The dan­ger of sup­ple­ment­ing aid to Africa with weapons

Con­ti­nent is awash with firearms which ex­ac­er­bate civil strife

African Independent - - OUTLOOK - EARL CON­TEH-MORGAN

The big shift to­wards se­cu­rity started in 2002 when the United States Africa Com­mand (Africom) was formed.

This was fol­lowed by a se­cu­rity part­ner­ship be­ing agreed be­tween the African Union and the EU. And then there are sub-re­gional se­cu­rity forces like Eco­nomic Com­mu­nity of West African States Mon­i­tor­ing Group and the Sa­hel G5 states’ counter-ter­ror­ism force.

As a re­sult of the grow­ing threat from ter­ror groups, a num­ber of coun­tries, with the help of ma­jor pow­ers, have boosted their mil­i­tary ca­pa­bil­i­ties. These in­clude Mali, Nige­ria and Cote d’Ivoire, to name a few.

Merkel’s state­ment was made in the con­text of many African coun­tries ex­pe­ri­enc­ing eco­nomic growth while, at the same time, bat­tling mil­i­tant and ter­ror­ist groups.

The view seems to be that by help­ing Africa con­tain in­sta­bil­ity, growth rates will be en­hanced and Europe re­lieved of mass mi­gra­tions.

In­creased se­cu­ri­ti­sa­tion – the em­pha­sis on a mil­i­tar­ily strong state at the ex­pense of ba­sic hu­man needs and a strong civil so­ci­ety – started af­ter the 1998 al-Qaeda at­tacks on the US em­bassies in Kenya and Tan­za­nia.

These led to the cre­ation of Africom, which in­cluded putting ac­tive Amer­i­can troops on the con­ti­nent. Dji­bouti serves as a for­ward base for Africom. It also in­cluded a com­mit­ment from the US to train and ad­vise African coun­tries that re­quest it. Cur­rent key ben­e­fi­cia­ries of US mil­i­tary as­sis­tance are Dji­bouti, Ethiopia, Uganda, Chad, Cameroon and Mau­ri­ta­nia.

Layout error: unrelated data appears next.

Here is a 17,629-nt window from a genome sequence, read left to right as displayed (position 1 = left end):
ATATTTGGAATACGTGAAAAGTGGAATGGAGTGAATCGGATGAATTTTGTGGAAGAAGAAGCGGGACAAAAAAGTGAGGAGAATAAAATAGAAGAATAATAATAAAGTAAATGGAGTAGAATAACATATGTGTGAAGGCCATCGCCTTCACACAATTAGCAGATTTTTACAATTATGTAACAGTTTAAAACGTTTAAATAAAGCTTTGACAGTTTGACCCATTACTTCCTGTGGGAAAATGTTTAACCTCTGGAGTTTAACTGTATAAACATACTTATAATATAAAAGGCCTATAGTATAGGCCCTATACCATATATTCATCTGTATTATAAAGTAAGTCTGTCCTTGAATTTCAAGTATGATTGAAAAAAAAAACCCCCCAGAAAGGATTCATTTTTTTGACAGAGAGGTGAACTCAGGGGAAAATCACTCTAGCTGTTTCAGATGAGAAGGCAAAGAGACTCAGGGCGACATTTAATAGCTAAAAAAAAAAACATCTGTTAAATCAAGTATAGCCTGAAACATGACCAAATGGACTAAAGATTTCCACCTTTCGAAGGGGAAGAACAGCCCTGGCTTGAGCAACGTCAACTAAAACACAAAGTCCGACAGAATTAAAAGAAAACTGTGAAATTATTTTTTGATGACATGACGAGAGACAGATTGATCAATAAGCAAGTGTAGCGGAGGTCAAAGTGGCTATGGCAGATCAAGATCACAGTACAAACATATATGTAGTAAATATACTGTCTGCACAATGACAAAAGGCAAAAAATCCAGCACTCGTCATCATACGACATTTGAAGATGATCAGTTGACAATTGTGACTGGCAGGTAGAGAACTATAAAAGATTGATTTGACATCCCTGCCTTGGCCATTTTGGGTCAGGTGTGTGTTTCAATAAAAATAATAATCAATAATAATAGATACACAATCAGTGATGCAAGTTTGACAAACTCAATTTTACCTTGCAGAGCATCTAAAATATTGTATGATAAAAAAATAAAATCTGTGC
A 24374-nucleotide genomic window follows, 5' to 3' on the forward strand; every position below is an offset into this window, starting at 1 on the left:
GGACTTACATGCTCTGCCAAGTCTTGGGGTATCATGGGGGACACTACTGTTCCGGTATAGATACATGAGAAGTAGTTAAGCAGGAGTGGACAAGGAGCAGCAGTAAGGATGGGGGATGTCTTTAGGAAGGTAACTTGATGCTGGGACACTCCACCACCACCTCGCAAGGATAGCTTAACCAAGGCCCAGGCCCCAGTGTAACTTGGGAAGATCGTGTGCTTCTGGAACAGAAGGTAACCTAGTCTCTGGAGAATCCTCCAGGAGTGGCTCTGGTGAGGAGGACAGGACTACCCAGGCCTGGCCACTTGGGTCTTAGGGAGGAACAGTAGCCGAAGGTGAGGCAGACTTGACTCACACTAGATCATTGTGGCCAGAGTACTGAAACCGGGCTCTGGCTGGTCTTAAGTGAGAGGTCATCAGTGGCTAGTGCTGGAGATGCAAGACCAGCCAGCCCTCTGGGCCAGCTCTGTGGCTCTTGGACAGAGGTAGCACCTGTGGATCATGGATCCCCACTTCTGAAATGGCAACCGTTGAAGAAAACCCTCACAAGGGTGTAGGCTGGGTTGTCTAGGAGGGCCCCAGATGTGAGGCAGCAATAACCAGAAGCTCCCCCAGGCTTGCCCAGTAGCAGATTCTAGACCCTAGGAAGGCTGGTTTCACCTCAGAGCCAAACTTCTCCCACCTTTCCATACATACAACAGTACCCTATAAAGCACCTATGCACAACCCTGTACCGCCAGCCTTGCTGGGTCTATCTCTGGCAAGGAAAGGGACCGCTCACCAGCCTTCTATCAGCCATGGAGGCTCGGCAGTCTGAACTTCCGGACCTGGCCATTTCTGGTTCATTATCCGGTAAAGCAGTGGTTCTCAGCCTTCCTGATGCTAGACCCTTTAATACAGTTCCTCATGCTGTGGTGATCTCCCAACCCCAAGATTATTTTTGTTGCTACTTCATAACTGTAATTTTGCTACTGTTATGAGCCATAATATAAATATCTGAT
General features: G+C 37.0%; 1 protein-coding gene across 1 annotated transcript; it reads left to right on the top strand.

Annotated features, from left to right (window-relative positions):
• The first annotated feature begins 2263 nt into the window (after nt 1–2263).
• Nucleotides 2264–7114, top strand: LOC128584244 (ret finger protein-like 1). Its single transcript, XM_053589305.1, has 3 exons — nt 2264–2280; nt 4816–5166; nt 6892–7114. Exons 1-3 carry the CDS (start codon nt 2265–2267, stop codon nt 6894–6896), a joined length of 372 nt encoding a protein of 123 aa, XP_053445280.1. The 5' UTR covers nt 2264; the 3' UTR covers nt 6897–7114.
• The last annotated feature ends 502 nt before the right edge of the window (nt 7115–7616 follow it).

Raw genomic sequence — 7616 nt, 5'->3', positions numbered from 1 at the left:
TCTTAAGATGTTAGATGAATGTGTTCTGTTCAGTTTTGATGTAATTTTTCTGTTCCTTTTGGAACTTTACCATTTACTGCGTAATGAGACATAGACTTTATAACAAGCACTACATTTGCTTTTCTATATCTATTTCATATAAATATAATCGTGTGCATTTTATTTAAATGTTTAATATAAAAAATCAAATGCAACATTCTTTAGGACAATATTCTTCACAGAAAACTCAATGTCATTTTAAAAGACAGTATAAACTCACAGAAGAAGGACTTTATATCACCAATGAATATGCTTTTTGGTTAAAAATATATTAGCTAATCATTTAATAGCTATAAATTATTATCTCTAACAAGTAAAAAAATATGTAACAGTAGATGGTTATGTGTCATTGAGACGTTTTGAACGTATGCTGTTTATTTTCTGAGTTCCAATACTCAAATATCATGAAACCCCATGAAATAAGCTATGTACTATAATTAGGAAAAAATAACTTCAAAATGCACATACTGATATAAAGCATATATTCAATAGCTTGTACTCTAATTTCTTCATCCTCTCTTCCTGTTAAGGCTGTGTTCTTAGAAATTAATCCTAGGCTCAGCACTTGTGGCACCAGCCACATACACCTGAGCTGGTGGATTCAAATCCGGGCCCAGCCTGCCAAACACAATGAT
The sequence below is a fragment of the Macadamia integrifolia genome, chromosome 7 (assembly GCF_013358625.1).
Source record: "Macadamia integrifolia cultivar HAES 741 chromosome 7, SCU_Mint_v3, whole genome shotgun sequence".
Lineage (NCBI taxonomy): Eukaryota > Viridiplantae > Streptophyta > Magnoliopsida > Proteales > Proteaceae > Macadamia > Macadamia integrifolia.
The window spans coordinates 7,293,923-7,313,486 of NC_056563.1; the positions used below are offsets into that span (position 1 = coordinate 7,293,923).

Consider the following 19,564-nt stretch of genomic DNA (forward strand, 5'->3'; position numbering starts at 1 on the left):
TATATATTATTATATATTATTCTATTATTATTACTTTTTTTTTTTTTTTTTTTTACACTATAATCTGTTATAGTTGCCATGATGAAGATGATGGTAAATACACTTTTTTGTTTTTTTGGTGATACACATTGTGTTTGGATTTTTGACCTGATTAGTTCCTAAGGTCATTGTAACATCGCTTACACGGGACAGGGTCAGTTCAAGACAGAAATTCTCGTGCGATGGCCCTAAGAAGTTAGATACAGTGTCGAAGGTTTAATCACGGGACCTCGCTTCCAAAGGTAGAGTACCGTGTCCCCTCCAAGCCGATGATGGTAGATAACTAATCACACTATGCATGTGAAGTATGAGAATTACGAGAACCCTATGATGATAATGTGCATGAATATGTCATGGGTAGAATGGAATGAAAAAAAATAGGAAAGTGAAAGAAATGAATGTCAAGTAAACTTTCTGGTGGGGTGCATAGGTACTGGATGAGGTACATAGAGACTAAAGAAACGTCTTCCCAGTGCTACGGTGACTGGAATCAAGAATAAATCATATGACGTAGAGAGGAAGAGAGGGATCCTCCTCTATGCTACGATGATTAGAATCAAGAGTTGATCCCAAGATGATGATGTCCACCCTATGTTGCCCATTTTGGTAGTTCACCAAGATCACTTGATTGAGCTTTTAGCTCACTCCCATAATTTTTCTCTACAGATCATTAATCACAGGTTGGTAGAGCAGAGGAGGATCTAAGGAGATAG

In ad­di­tion, French troops have be­come more ac­tive in Africa. In Mali they are help­ing the gov­ern­ment con­tain ji­hadist or­gan­i­sa­tions in the north of the coun­try.

There are also re­gional in­ter­na­tional ef­forts, such as the se­cu­rity part­ner­ship be­tween the EU, the AU, and the UN mis­sion es­tab­lished to con­tain ter­ror­ist at­tacks in the Sa­hel re­gion. Known as the G5 Sa­hel force, it in­cludes troop con­tri­bu­tions from Burk­ina Faso, Chad, Mali, Mau­ri­ta­nia and Niger.

France and the US are also ac­tive in the Sa­hel re­gion, pro­vid­ing train­ing and equip­ment to the mil­i­taries of Chad, Burk­ina Faso, Mali, Niger and Mau­ri­ta­nia, and en­gag­ing in joint ex­er­cises with the G5 forces.

Merkel’s pro­posal is aimed at tak­ing these en­gage­ments even fur­ther. What’s she’s put on the ta­ble is a com­pact with Africa and the G20 which in­cludes weapons trans­fer as de­vel­op­ment aid.

Merkel’s sug­ges­tion would mean more weapons on a con­ti­nent that is al­ready awash with small arms and light weapons.

It can’t be de­nied that Africa as a se­cure con­ti­nent would ben­e­fit Europe. But weapons as de­vel­op­ment aid sounds like a con­tra­dic­tion.

Do weapon trans­fers in fact con­trib­ute to de­vel­op­ment?

There are stud­ies that show the ac­qui­si­tion of weapons by de­vel­op­ing coun­tries doesn’t con­trib­ute to de­vel­op­ment.

I be­lieve more weapons on the con­ti­nent would have the op­po­site ef­fect.

The African con­ti­nent al­ready has a great deal of weapons which ex­ac­er­bate civil strife.

Ev­i­dence points to the fact that weapons trans­fers are re­spon­si­ble for con­flicts in the Demo­cratic Repub­lic of Congo, South Su­dan, the Cen­tral African Repub­lic and So­ma­lia, among oth­ers.

More weapons and an in­creased mil­i­tary pres­ence for in­cum­bent African regimes could have neg­a­tive con­se­quences.

First, it could lead to even more vi­o­la­tions of the rule of law as in­cum­bent regimes be­come mil­i­tar­ily stronger.

Sec­ond, it would im­prove the chances of regimes sur­viv­ing longer. They would have the where­withal to vi­o­late hu­man rights even more, as well as sup­press op­po­si­tion voices.

And, fi­nally, weapons could be di­verted to rebel groups through po­lit­i­cal cor­rup­tion or for per­sonal self­ish ob­jec­tives.

In con­clu­sion, the G20 com­pact with Africa is en­cour­ag­ing. But when it comes to the trans­fer of more weapons, donors and in­vestors should make sure this is done un­der strict rules and reg­u­la­tions.

Con­di­tions for re­ceiv­ing aid should also be based on strict ad­her­ence to the rule of law, and in par­tic­u­lar demo­cratic pro­cesses.

In the end, the big­gest em­pha­sis should be on pri­vate in­vest­ments – as set out in the com­pact – which will gen­er­ate mil­lions of jobs for the unem­ployed. – The Con­ver­sa­tion

Big­gest em­pha­sis should be on new in­vest­ments to cre­ate mil­lions of jobs for unem­ployed

Earl Con­teh-Morgan is pro­fes­sor of In­ter­na­tional Stud­ies at the Univer­sity of South Florida

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